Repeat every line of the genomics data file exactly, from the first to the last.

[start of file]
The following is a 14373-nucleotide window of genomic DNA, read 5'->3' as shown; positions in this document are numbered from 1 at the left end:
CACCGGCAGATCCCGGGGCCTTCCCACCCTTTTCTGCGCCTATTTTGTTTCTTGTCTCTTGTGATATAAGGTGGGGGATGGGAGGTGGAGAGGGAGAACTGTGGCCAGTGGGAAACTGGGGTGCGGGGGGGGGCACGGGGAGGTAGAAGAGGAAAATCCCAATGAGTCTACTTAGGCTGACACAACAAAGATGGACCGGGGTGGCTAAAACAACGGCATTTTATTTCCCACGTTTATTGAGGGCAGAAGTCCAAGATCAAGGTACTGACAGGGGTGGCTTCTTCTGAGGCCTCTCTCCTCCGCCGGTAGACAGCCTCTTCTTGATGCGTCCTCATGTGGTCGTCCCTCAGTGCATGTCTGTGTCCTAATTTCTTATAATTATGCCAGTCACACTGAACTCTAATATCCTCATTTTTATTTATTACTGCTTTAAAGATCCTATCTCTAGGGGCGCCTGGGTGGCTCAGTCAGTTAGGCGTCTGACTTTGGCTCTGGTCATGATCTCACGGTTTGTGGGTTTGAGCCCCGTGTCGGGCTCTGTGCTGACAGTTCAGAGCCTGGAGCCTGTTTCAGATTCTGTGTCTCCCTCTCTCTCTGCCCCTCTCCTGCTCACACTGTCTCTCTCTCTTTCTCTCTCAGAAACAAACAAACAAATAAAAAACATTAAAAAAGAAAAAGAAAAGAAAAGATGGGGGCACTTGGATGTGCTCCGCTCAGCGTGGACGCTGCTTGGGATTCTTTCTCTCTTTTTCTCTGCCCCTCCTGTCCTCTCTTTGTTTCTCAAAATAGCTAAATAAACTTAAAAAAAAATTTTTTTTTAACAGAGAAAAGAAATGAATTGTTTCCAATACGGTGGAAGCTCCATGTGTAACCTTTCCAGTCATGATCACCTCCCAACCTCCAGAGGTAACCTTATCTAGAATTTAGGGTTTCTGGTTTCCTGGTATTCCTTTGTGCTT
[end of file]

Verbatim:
The following is a 14373-nucleotide window of genomic DNA, read 5'->3' as shown; positions in this document are numbered from 1 at the left end:
CACCGGCAGATCCCGGGGCCTTCCCACCCTTTTCTGCGCCTATTTTGTTTCTTGTCTCTTGTGATATAAGGTGGGGGATGGGAGGTGGAGAGGGAGAACTGTGGCCAGTGGGAAACTGGGGTGCGGGGGGGGGCACGGGGAGGTAGAAGAGGAAAATCCCAATGAGTCTACTTAGGCTGACACAACAAAGATGGACCGGGGTGGCTAAAACAACGGCATTTTATTTCCCACGTTTATTGAGGGCAGAAGTCCAAGATCAAGGTACTGACAGGGGTGGCTTCTTCTGAGGCCTCTCTCCTCCGCCGGTAGACAGCCTCTTCTTGATGCGTCCTCATGTGGTCGTCCCTCAGTGCATGTCTGTGTCCTAATTTCTTATAATTATGCCAGTCACACTGAACTCTAATATCCTCATTTTTATTTATTACTGCTTTAAAGATCCTATCTCTAGGGGCGCCTGGGTGGCTCAGTCAGTTAGGCGTCTGACTTTGGCTCTGGTCATGATCTCACGGTTTGTGGGTTTGAGCCCCGTGTCGGGCTCTGTGCTGACAGTTCAGAGCCTGGAGCCTGTTTCAGATTCTGTGTCTCCCTCTCTCTCTGCCCCTCTCCTGCTCACACTGTCTCTCTCTCTTTCTCTCTCAGAAACAAACAAACAAATAAAAAACATTAAAAAAGAAAAAGAAAAGAAAAGATGGGGGCACTTGGATGTGCTCCGCTCAGCGTGGACGCTGCTTGGGATTCTTTCTCTCTTTTTCTCTGCCCCTCCTGTCCTCTCTTTGTTTCTCAAAATAGCTAAATAAACTTAAAAAAAAATTTTTTTTTAACAGAGAAAAGAAATGAATTGTTTCCAATACGGTGGAAGCTCCATGTGTAACCTTTCCAGTCATGATCACCTCCCAACCTCCAGAGGTAACCTTATCTAGAATTTAGGGTTTCTGGTTTCCTGGTATTCCTTTGTGCTT